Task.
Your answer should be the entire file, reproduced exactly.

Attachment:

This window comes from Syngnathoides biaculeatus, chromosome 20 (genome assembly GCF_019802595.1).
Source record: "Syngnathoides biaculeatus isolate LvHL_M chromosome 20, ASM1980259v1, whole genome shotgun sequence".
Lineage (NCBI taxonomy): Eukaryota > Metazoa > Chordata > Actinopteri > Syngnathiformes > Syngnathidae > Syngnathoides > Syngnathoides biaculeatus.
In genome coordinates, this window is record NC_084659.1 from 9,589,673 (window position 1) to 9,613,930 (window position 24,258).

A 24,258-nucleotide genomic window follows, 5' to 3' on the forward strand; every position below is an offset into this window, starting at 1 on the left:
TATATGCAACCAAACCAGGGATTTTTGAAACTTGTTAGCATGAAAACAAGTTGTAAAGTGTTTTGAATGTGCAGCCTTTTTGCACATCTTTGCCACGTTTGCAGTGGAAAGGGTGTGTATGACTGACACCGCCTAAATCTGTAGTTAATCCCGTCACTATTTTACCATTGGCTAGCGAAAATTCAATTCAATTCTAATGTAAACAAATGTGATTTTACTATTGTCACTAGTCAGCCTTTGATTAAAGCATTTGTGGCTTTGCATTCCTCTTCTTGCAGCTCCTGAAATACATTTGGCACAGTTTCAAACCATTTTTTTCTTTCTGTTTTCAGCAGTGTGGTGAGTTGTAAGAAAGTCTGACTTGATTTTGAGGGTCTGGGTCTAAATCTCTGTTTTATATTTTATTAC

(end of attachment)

This window comes from Syngnathoides biaculeatus, chromosome 20 (genome assembly GCF_019802595.1).
Source record: "Syngnathoides biaculeatus isolate LvHL_M chromosome 20, ASM1980259v1, whole genome shotgun sequence".
Lineage (NCBI taxonomy): Eukaryota > Metazoa > Chordata > Actinopteri > Syngnathiformes > Syngnathidae > Syngnathoides > Syngnathoides biaculeatus.
In genome coordinates, this window is record NC_084659.1 from 9,589,673 (window position 1) to 9,613,930 (window position 24,258).

A 24,258-nucleotide genomic window follows, 5' to 3' on the forward strand; every position below is an offset into this window, starting at 1 on the left:
TATATGCAACCAAACCAGGGATTTTTGAAACTTGTTAGCATGAAAACAAGTTGTAAAGTGTTTTGAATGTGCAGCCTTTTTGCACATCTTTGCCACGTTTGCAGTGGAAAGGGTGTGTATGACTGACACCGCCTAAATCTGTAGTTAATCCCGTCACTATTTTACCATTGGCTAGCGAAAATTCAATTCAATTCTAATGTAAACAAATGTGATTTTACTATTGTCACTAGTCAGCCTTTGATTAAAGCATTTGTGGCTTTGCATTCCTCTTCTTGCAGCTCCTGAAATACATTTGGCACAGTTTCAAACCATTTTTTTCTTTCTGTTTTCAGCAGTGTGGTGAGTTGTAAGAAAGTCTGACTTGATTTTGAGGGTCTGGGTCTAAATCTCTGTTTTATATTTTATTAC